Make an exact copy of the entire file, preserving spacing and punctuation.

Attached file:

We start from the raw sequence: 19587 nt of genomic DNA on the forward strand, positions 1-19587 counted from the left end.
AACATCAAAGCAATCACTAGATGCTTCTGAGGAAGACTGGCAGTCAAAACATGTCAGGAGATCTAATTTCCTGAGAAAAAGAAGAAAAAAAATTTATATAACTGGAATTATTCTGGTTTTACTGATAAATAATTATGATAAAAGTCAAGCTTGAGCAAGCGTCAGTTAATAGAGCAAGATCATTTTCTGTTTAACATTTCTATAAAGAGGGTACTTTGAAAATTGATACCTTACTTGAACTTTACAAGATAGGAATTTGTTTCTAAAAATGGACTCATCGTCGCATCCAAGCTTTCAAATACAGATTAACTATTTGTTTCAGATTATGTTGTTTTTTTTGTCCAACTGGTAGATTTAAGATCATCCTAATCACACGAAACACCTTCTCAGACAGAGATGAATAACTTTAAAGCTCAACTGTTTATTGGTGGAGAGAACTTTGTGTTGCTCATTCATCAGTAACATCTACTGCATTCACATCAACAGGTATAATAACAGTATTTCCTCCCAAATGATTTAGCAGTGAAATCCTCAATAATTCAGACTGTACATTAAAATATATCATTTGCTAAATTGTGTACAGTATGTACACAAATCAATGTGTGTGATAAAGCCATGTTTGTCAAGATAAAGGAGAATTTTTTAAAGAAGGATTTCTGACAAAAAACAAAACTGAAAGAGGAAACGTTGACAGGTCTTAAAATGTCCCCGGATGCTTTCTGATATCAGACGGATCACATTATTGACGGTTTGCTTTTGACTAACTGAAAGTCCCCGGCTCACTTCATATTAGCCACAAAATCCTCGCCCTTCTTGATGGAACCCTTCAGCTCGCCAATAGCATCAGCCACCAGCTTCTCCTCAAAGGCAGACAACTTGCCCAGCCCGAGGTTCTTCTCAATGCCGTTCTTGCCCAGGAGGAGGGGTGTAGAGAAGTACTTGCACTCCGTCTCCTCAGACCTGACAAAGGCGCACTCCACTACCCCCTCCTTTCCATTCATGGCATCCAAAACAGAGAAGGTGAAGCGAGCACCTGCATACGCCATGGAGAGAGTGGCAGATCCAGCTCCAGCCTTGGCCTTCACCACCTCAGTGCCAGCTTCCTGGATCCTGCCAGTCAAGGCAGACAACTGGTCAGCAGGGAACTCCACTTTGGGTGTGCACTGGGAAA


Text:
We start from the raw sequence: 19587 nt of genomic DNA on the forward strand, positions 1-19587 counted from the left end.
AACATCAAAGCAATCACTAGATGCTTCTGAGGAAGACTGGCAGTCAAAACATGTCAGGAGATCTAATTTCCTGAGAAAAAGAAGAAAAAAAATTTATATAACTGGAATTATTCTGGTTTTACTGATAAATAATTATGATAAAAGTCAAGCTTGAGCAAGCGTCAGTTAATAGAGCAAGATCATTTTCTGTTTAACATTTCTATAAAGAGGGTACTTTGAAAATTGATACCTTACTTGAACTTTACAAGATAGGAATTTGTTTCTAAAAATGGACTCATCGTCGCATCCAAGCTTTCAAATACAGATTAACTATTTGTTTCAGATTATGTTGTTTTTTTTGTCCAACTGGTAGATTTAAGATCATCCTAATCACACGAAACACCTTCTCAGACAGAGATGAATAACTTTAAAGCTCAACTGTTTATTGGTGGAGAGAACTTTGTGTTGCTCATTCATCAGTAACATCTACTGCATTCACATCAACAGGTATAATAACAGTATTTCCTCCCAAATGATTTAGCAGTGAAATCCTCAATAATTCAGACTGTACATTAAAATATATCATTTGCTAAATTGTGTACAGTATGTACACAAATCAATGTGTGTGATAAAGCCATGTTTGTCAAGATAAAGGAGAATTTTTTAAAGAAGGATTTCTGACAAAAAACAAAACTGAAAGAGGAAACGTTGACAGGTCTTAAAATGTCCCCGGATGCTTTCTGATATCAGACGGATCACATTATTGACGGTTTGCTTTTGACTAACTGAAAGTCCCCGGCTCACTTCATATTAGCCACAAAATCCTCGCCCTTCTTGATGGAACCCTTCAGCTCGCCAATAGCATCAGCCACCAGCTTCTCCTCAAAGGCAGACAACTTGCCCAGCCCGAGGTTCTTCTCAATGCCGTTCTTGCCCAGGAGGAGGGGTGTAGAGAAGTACTTGCACTCCGTCTCCTCAGACCTGACAAAGGCGCACTCCACTACCCCCTCCTTTCCATTCATGGCATCCAAAACAGAGAAGGTGAAGCGAGCACCTGCATACGCCATGGAGAGAGTGGCAGATCCAGCTCCAGCCTTGGCCTTCACCACCTCAGTGCCAGCTTCCTGGATCCTGCCAGTCAAGGCAGACAACTGGTCAGCAGGGAACTCCACTTTGGGTGTGCACTGGGAAA